An Iowa judge ruled on Tuesday that state regulators did not abuse their authority when they voted to ban the use of video-conferencing systems that allow doctors to dispense abortion-inducing medication to patients in rural clinics across the state.
Following the decision, Planned Parenthood of the Heartland announced it would appeal the lower court’s ruling with the Iowa Supreme Court.
Last year, the Iowa Board of Medicine adopted an administrative rule that requires in-person meetings between doctors and patients for the administration of medication abortions and direct after-care services, effectively banning the use of telemedicine abortion services.
Planned Parenthood of the Heartland challenged the rule, arguing that it was politically motivated because it directly targets its telemedicine practice, the only one in the state. The board of medicine’s ten members were all appointed by Gov. Terry Branstad, a Republican and outspoken anti-choice advocate.
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Planned Parenthood’s system was the first of its kind and, according to health advocates, has the potential to revolutionize abortion access in rural communities. The system allows Planned Parenthood doctors in Des Moines or Iowa City to communicate with patients and view sonogram results via closed-circuit video; if they conclude a patient is eligible for a medication abortion, the doctors enter a computer command that opens a drawer in front of the patient. The patient then reaches into the drawer, removes the pills, and takes the first one while the doctor watches via video. The patient then goes home to take the remaining medication.
“The court’s ruling is incredibly disappointing, but our fight for Iowa women continues,” said Penny Dickey, chief operating officer of Planned Parenthood of the Heartland, in a statement announcing the appeal. “While the Board of Medicine claims it is acting to protect women’s safety and health, its true purpose is to prevent women from receiving an abortion if and when they need one. And the rule would actually jeopardize women’s health by delaying their care.”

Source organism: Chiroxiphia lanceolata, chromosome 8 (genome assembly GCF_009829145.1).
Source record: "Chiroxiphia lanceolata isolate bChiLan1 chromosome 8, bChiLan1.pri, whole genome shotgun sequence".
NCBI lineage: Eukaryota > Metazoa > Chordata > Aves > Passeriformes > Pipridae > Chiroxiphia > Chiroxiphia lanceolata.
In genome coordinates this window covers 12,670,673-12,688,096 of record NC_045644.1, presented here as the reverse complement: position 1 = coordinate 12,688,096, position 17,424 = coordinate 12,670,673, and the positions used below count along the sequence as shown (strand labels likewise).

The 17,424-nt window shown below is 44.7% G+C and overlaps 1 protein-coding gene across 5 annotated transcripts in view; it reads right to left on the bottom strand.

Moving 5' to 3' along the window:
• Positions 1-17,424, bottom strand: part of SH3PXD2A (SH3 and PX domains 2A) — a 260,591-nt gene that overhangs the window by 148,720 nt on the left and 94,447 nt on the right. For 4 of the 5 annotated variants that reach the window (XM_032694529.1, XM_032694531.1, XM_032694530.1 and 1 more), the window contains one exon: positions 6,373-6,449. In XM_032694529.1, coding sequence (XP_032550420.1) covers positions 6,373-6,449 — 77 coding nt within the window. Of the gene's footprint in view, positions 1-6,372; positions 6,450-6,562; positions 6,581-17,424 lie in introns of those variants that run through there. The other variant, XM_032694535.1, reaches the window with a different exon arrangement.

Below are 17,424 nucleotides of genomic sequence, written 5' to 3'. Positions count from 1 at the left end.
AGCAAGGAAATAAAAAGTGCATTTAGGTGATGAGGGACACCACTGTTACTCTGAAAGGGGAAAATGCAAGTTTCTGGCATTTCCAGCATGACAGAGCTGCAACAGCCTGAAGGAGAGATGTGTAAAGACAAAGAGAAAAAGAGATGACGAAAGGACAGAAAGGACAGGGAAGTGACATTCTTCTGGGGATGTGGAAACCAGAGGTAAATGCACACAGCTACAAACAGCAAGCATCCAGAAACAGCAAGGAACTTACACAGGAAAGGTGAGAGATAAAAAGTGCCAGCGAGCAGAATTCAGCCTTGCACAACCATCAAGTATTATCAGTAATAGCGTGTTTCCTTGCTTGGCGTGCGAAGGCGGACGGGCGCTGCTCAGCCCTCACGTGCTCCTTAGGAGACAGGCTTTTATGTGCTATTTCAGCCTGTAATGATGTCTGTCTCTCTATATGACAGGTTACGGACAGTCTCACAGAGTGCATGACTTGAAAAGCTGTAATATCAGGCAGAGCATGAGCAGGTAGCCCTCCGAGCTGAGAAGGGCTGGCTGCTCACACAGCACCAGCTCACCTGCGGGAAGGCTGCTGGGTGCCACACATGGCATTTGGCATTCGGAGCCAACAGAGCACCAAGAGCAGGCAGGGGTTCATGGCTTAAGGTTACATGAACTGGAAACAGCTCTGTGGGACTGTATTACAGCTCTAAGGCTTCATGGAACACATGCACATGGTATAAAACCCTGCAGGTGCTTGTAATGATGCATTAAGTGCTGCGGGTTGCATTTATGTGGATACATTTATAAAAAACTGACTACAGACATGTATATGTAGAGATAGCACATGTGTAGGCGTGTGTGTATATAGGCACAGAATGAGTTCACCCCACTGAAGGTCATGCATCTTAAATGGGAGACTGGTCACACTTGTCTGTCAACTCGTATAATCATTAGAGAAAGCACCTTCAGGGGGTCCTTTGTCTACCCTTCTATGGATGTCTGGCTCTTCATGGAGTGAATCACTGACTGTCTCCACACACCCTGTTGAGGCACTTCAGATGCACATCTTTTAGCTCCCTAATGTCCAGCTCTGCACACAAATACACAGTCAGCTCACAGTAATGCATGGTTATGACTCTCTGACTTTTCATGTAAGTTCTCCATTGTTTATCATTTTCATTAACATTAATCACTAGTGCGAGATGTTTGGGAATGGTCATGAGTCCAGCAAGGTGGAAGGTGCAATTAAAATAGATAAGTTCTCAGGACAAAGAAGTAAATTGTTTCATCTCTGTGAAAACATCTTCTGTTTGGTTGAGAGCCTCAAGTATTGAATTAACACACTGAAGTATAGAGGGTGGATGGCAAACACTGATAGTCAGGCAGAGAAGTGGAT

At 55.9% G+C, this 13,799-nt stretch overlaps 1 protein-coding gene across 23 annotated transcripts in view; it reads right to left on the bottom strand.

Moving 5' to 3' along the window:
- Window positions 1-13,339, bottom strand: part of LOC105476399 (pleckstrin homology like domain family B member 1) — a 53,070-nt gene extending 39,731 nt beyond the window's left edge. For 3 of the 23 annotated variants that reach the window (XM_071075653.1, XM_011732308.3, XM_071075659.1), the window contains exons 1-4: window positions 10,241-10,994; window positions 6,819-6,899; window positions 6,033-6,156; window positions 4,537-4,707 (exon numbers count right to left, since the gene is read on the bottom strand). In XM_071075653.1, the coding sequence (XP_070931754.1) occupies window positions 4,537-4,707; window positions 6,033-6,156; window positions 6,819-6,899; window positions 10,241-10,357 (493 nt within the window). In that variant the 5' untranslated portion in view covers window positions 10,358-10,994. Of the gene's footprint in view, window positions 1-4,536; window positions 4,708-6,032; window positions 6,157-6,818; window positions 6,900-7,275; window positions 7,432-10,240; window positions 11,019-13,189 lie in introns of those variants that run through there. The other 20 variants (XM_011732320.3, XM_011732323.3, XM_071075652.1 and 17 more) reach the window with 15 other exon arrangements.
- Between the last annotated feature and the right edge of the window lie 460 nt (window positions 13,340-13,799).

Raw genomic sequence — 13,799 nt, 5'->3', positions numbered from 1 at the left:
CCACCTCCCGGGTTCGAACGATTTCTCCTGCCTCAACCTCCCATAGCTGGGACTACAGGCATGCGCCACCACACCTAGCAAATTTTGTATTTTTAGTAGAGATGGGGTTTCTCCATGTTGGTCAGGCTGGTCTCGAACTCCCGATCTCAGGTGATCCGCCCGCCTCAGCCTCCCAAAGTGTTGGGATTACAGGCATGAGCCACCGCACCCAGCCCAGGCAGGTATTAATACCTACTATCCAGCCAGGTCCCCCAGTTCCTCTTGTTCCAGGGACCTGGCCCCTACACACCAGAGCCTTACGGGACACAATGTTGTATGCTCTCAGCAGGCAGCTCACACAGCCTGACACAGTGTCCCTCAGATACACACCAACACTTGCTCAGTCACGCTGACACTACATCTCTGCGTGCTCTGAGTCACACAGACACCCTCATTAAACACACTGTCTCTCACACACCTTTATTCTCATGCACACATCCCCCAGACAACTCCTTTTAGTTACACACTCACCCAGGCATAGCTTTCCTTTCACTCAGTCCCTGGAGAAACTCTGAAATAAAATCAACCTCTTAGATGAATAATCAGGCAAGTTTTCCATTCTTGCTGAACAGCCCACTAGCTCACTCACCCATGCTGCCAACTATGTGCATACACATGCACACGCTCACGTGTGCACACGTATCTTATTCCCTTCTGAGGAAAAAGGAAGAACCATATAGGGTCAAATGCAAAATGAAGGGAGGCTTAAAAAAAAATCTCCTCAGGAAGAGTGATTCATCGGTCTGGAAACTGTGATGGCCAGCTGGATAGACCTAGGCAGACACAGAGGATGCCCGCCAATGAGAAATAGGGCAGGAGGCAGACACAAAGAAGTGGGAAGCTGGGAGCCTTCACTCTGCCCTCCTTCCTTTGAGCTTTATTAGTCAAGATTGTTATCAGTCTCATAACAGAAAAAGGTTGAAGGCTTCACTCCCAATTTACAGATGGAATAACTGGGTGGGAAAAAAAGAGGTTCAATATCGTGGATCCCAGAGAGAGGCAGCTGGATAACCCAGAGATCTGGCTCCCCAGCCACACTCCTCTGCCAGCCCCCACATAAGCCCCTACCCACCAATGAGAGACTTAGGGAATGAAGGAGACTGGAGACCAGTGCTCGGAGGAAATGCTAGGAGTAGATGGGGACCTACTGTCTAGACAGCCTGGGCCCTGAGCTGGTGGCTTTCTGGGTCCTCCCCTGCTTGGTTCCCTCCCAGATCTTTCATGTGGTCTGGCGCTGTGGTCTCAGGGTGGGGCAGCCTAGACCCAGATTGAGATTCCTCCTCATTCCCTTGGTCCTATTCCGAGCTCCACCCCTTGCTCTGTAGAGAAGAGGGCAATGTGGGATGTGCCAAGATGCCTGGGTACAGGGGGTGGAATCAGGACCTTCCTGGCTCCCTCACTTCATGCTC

The rule will remain blocked by court order for 30 days while Planned Parenthood of the Heartland files its appeal.
Anti-choice activists have targeted Planned Parenthood’s practice of telemedicine in Iowa for years. In 2010, the Iowa Board of Medicine first investigated the telemedicine delivery system and concluded it was safe and consistent with prevailing standards of care. Following that investigation, Gov. Branstad replaced the entire medicine board with anti-choice activists, including a priest. In August 2013, the new board reversed the former board’s decision and moved forward with the ban.
“[T]his was a political decision and not a decision based on medical science, even though it’s been touted as that,” said Dr. John Olds, a physician who previously served on the board and who now acts as an advisor to the body, in a statement.
According to reproductive health-care advocates in Iowa, should the ban be allowed to take effect some patients in the state would be forced to travel more than 500 miles round-trip, multiple times, to access safe, legal care at one of the three clinics in the state providing abortion services. “What is happening in Iowa is part of a dangerous trend: using any means necessary, politicians are imposing restrictions on abortion that will take safe and legal abortion away from women living in parts of the country where access to health care is already very limited,” said Cecile Richards, president of Planned Parenthood Federation of America, in a statement. “It’s unacceptable and unconstitutional to deny safe care from women in need, which is why we are going directly to the state Supreme Court and fighting with everything we’ve got.”